quality and have other environmental benefits. Though
there are some issues with pollen for certain folks, they
also capture harmful particulates and pollutants that
are swirling around in the air.”
But newer studies have shown the positive effects that
trees and green spaces have on our mental health.
“We didn’t know that was going on,” she said. “Research,
however, shows that just seeing green and trees low-ers our stress response. People are also less depressed
when they have consistent access to nature and trees in
the city. In summary, what we have learned is that there
are health benefits on many levels — some of it we are
aware of and a lot we’re not.”
Wolf said her team at the University of Washington has
also looked extensively at the economic impact of parks
and trees. One study from Portland, Ore., showed that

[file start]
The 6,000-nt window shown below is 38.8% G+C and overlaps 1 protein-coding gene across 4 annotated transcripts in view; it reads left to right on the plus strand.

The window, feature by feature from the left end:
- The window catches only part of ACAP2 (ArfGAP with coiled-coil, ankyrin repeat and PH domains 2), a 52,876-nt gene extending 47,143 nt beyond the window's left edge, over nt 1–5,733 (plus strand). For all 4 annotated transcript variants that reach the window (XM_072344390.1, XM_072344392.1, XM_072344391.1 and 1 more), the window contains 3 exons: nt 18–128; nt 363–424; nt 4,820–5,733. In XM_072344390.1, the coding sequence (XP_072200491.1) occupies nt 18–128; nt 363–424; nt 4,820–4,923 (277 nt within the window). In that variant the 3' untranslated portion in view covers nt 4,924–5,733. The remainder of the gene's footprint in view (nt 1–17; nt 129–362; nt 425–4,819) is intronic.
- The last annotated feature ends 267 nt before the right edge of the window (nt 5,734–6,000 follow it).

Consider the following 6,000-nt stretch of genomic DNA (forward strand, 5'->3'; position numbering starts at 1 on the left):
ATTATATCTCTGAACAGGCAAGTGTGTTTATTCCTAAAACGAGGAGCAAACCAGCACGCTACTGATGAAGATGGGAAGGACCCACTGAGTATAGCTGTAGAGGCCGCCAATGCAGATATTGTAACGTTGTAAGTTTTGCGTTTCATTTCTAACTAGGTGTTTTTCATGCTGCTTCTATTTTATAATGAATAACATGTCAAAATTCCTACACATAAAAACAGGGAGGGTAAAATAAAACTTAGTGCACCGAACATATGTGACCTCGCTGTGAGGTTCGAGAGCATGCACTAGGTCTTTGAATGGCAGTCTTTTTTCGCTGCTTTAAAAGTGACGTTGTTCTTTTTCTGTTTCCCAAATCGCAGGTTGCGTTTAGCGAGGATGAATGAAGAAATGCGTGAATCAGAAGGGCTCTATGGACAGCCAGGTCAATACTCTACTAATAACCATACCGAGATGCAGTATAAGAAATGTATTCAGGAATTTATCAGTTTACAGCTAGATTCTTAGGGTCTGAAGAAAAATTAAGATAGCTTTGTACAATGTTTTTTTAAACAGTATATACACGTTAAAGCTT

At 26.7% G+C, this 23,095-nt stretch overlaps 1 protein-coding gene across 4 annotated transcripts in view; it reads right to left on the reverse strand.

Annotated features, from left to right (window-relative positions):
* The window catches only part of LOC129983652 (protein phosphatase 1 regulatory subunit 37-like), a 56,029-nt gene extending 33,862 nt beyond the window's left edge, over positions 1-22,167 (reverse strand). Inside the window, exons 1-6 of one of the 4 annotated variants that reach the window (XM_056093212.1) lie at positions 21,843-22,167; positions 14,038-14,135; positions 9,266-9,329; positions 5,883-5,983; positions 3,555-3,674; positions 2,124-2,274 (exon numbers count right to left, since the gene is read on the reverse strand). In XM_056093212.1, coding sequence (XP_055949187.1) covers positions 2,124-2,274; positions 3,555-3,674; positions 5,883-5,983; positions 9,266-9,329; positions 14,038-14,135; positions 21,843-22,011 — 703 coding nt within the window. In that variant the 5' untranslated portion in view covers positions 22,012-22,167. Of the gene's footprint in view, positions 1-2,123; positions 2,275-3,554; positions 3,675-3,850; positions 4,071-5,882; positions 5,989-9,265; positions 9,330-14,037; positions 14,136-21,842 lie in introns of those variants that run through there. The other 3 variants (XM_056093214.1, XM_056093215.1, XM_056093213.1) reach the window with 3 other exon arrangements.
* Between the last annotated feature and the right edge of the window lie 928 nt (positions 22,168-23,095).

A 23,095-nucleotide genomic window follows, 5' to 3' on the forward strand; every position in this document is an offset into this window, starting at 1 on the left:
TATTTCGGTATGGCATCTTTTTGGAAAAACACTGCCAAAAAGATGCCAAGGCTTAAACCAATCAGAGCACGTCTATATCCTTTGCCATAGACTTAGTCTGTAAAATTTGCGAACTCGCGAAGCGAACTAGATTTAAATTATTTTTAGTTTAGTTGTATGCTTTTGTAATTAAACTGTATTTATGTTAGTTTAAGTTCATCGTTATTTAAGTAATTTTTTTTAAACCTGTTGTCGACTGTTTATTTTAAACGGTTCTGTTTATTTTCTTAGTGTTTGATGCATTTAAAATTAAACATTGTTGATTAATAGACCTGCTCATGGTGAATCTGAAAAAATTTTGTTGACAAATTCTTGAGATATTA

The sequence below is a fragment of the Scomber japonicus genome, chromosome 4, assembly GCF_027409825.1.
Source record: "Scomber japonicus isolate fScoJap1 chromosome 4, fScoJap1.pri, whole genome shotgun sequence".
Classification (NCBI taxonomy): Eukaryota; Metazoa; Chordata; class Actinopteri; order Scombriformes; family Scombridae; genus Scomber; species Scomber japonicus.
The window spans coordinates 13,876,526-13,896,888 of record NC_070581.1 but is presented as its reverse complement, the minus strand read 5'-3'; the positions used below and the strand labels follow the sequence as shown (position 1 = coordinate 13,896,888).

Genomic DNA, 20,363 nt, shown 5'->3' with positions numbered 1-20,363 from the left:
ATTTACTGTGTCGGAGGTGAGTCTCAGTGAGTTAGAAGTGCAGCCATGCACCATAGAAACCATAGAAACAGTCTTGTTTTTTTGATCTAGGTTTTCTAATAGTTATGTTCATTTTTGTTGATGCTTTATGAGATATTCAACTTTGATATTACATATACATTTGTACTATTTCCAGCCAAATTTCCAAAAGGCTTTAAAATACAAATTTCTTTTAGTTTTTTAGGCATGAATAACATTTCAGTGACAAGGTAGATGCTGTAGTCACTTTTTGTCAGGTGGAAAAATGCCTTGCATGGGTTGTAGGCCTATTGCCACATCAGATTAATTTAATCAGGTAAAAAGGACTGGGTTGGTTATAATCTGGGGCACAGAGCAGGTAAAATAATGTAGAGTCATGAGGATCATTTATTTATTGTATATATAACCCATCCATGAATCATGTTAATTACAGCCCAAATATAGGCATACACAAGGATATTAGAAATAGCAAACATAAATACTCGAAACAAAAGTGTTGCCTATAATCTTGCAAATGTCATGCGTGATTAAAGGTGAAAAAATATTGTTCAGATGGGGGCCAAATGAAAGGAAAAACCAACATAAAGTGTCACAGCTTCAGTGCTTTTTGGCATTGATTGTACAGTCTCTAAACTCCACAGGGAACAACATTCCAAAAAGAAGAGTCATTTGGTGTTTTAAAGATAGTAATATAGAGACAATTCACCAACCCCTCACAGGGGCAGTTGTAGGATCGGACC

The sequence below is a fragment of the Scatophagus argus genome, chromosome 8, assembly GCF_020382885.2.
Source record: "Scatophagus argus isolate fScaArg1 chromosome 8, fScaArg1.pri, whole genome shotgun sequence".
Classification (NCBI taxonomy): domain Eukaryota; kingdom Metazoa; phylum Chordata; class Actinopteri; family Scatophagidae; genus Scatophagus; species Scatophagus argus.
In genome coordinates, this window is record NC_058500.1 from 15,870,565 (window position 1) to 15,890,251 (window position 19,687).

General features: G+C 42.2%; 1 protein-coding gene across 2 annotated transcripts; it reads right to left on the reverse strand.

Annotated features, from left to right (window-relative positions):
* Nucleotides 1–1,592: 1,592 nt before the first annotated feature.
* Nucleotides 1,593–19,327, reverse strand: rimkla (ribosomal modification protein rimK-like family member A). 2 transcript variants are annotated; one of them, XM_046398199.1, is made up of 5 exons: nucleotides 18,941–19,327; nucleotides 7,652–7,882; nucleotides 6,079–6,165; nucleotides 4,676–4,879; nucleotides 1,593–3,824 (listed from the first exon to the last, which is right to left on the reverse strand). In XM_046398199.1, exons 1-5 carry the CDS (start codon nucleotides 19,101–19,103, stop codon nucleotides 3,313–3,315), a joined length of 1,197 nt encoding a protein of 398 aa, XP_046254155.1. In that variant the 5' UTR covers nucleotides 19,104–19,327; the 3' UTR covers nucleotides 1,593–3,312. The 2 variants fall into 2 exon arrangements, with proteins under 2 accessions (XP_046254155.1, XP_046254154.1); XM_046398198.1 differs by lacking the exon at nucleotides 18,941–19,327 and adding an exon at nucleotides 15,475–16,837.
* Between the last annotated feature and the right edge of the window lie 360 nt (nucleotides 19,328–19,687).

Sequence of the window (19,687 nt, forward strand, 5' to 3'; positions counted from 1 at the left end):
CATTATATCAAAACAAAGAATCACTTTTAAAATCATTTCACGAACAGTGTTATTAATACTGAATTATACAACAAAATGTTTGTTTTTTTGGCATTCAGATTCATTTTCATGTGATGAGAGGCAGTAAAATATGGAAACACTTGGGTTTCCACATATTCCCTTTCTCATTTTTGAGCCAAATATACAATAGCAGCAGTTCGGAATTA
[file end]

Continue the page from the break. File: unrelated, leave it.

well-maintained trees had a positive impact on property values and that homes with attractive landscaping
“But just looking pretty doesn’t get you terribly far in
debates about spending public money on parks,” she
said. “When you can show that trees are good for our
health, you’ll get a little farther with your argument.
Though there are not as many studies about trees and
productivity, some of the literature suggests that when
workers can see trees, they have less sick days.
“In addition, having trees and quality landscaping in
our everyday living environments is what appears to
produce these results. This research indicates work productivity is higher, and that students in elementary
and high schools and on college campuses have better
attention to tasks and assignments on nicely landscaped
campuses. So there is a whole range of these positives
Wolf said she and her colleagues believe there are
tree- and greenspace-linked “cradle to grave” benefits
emerging from research.
“It started out as a bullet point here and a bullet point
there,” she said. “But we now have so much research
that we’ve summarized it on a website called Green Cities: Good Health ( greenhealth.washington.edu).
Well-maintained trees had a positive impact on property values
and homes with attractive landscaping sold quicker.
Klyde Warren Park in Dallas, Texas
Photo by Antrell Williams